In my extensive forum activity, I am frequently met with the situation of a woman looking to get lean. She already has a great diet set up, and does regular cardio, and has also been convinced (not entirely by my own rhetoric) of the value of lifting weights. But how can she implement resistance training into her routine? Here is where I step in. I will now diagnose the target areas and rationalise the training approach. It’s all about target and attack.
Exercise selection, periodization
It is common for women to not want to get as muscular as possible. Due to this the plan is not to build maximum muscle tissue, but rather to maintain and strengthen what is already there and stimulate maximum metabolic output, then “isolation” exercises are essentially unnecessary for this programme. Big, compound, and largely full-body movements will be the backbone – and the flesh – of this awesome lifting routine.
The lower body will lead proceedings but the upper body won’t be totally neglected. Training the upper body allows the lower body to recover whilst still creating a metabolic demand. It will also improve the overall look of your physique: lean, toned arms and well-shaped shoulders.
Daily Undulating Periodization (DUP) will allow you to recover, by approaching lifting in different ways across the course of the week. This programme is all about that; the more work you can do, the more fat you can burn and the more muscle tone you can develop.
This programme is hard. It will kick your butt like no cardio ever has before. I made this programme deliberately hard because I know that women usually train harder than men (especially those willing to lift weights).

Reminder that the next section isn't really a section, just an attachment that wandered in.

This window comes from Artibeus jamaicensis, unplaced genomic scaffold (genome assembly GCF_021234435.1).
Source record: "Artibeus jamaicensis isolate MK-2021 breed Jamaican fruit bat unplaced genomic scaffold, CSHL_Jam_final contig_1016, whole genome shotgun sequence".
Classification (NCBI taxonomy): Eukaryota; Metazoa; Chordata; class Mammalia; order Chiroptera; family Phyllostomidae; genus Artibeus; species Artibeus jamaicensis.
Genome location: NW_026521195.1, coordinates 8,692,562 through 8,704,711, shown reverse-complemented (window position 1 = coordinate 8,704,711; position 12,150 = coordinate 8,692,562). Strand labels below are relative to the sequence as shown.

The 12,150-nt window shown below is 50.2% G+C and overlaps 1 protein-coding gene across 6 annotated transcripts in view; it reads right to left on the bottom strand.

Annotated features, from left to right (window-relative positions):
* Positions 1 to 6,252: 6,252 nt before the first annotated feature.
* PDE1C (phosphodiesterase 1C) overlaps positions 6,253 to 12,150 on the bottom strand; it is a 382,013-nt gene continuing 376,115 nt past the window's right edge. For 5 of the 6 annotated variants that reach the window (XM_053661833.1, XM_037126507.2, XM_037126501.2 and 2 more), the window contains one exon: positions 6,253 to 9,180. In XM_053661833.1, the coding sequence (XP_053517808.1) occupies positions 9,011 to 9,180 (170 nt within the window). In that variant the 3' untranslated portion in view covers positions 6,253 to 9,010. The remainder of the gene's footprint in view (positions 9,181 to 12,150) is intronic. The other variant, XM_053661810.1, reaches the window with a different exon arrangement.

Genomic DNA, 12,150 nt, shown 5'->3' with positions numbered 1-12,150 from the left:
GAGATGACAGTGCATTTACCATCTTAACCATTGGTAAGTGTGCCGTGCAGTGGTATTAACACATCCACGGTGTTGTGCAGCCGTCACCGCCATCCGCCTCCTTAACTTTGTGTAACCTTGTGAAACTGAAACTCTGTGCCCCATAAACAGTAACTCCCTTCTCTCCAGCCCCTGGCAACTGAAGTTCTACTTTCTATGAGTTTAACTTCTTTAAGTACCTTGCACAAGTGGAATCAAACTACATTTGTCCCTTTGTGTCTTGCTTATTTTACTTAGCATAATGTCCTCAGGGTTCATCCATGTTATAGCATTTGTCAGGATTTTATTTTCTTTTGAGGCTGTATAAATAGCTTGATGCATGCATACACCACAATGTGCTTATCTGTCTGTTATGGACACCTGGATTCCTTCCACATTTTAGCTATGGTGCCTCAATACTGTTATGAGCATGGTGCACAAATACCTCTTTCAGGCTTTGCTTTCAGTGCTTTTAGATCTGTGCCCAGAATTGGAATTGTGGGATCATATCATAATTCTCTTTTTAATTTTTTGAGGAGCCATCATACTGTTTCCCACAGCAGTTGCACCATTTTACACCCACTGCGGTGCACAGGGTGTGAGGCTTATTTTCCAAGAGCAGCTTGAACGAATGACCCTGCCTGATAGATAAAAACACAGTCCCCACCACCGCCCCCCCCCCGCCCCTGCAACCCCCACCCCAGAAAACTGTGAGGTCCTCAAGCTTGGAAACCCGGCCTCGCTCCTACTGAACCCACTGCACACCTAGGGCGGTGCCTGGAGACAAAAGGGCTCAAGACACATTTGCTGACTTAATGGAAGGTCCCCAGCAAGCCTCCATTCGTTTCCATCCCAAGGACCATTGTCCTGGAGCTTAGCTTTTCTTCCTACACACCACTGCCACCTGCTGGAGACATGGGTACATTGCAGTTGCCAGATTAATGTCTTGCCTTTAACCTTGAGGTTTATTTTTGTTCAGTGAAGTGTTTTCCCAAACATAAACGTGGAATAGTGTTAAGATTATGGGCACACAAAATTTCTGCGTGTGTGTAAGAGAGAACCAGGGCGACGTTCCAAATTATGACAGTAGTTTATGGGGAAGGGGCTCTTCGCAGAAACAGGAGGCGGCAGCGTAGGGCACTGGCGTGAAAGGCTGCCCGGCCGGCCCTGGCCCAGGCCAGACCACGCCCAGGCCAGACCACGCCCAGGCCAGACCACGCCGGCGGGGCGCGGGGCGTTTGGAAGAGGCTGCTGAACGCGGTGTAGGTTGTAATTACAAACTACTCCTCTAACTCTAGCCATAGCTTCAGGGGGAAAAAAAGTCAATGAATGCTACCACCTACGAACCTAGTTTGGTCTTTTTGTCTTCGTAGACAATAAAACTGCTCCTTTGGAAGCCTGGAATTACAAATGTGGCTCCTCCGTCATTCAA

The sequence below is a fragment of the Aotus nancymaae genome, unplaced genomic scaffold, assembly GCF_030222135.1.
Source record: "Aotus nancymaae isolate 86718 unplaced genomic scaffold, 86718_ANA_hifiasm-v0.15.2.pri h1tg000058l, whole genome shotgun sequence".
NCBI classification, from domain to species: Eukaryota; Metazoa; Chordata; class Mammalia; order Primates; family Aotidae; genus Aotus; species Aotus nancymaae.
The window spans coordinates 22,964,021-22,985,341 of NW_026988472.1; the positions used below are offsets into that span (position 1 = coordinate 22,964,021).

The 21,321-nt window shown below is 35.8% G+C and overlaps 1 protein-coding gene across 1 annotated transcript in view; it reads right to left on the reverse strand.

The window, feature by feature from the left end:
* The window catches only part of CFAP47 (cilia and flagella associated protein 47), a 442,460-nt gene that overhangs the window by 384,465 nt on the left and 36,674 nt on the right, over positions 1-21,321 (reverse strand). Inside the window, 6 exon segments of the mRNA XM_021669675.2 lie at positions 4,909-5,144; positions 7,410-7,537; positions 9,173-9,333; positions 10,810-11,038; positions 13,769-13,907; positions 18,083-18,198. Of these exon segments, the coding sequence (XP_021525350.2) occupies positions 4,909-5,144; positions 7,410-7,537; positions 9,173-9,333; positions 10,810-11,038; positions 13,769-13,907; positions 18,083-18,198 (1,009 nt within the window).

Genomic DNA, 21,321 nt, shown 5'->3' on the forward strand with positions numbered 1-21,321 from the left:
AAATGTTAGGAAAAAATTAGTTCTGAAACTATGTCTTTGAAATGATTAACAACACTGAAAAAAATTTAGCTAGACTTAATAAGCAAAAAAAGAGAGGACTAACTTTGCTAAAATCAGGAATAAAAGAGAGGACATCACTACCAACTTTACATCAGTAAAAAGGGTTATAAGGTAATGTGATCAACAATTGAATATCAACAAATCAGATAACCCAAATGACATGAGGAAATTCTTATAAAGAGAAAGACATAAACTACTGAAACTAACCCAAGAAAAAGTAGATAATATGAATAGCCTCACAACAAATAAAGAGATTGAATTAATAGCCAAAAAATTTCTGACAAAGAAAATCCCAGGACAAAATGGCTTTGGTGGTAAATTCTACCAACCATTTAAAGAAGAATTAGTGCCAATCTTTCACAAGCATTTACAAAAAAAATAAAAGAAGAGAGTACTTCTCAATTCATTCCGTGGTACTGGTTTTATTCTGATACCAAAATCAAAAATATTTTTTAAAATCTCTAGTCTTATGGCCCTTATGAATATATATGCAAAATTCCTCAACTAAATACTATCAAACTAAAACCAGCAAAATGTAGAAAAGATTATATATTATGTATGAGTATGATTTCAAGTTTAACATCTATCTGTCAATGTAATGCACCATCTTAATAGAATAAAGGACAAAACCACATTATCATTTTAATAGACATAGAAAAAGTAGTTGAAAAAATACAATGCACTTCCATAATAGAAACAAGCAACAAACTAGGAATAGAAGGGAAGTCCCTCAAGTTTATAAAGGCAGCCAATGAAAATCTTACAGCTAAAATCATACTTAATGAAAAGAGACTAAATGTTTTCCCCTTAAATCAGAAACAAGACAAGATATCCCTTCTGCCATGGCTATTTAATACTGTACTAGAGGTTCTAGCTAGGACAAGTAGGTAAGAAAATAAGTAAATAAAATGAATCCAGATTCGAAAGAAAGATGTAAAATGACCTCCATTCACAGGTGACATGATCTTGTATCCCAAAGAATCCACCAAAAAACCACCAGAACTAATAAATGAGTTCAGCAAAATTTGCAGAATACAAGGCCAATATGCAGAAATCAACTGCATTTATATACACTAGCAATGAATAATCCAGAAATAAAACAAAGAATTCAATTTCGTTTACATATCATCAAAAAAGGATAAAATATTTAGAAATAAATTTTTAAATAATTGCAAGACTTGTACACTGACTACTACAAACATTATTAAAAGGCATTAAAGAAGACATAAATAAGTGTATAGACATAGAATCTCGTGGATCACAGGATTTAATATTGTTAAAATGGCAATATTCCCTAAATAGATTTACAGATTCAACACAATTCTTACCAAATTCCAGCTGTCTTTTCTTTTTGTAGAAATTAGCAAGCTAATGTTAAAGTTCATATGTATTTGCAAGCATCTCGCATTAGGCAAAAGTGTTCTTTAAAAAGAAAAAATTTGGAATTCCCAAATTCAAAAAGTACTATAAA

Furthermore, because most of these workouts involve complex lifts, I would say that it is absolutely necessary to be guided by a professional, at least until you have the form nailed. Don’t attempt the intense programme until you are confident in the safety of your movement.
Day 1 – loading, strength
Exercise 1 – Barbell squat – 5 sets – 5 reps – 120sec rest between sets
Exercise 2 – Romanian deadlift – 5 sets – 5 reps – 120sec rest between sets
Exercise 3 – Smith machine lunge – 4 sets – 6 reps – 100sec rest between sets
Exercise 4 – Bent over dumbbell row – 4 sets 6 reps – 100sec rest between sets
Day 2 – contrast training, plyometric
Superset* 1 (3 supersets/6 sets; 90sec rest between supersets)
A – Goblet squat – 5 reps
B – Vertical jump – 5 reps
Superset 2 (3 supersets/6 sets; 90sec rest between supersets)
A – Barbell deadlift – 5 reps
B – Horizontal leap – 5 reps
Superset 3 (3 supersets/6 sets; 90sec rest between supersets)
A – Chest/bench press – 5 reps
B – Medicine ball chest pass – 5 reps
Superset 4 (3 supersets/6 sets; 90sec rest between supersets)
A – Assisted pull-up/pull-down – 5 reps
B – Medicine ball slam – 5 reps
Day 3 – moderate loading, strength and metabolism
Exercise 1 – Hack squat – 3 sets – 8 reps – 90sec rest between sets
Exercise 2 – Sissy squat – 3 sets – 10 reps – 80sec rest between sets
Exercise 3 – Hanging leg raise – 3 sets – 12 reps – 70sec rest between sets
Exercise 4 – Overhead barbell press – 3 sets – 8 reps – 90sec rest between sets
Day 4 – burn sets, strength endurance and metabolism
Exercise 1 – Barbell deadlift – 3 sets – 15 reps – 60sec rest between sets
Exercise 2 – Barbell squat – 3 sets – 20 reps – 60sec rest between sets
Exercise 3 – Chest/bench press – 3 sets – 20 reps – 60sec rest between sets
Exercise 4 – Assisted pull-up/pull-down – 3 sets – 20 reps – 60sec rest between sets
*A superset is two different exercises performed back-to-back without rest; the rest period is taken after a set of each exercise has been performed (that equals one “superset”)
As always – research the best ways to do these lifts.
We have a few guides on the below lifts – but feel free to comment below if you have any questions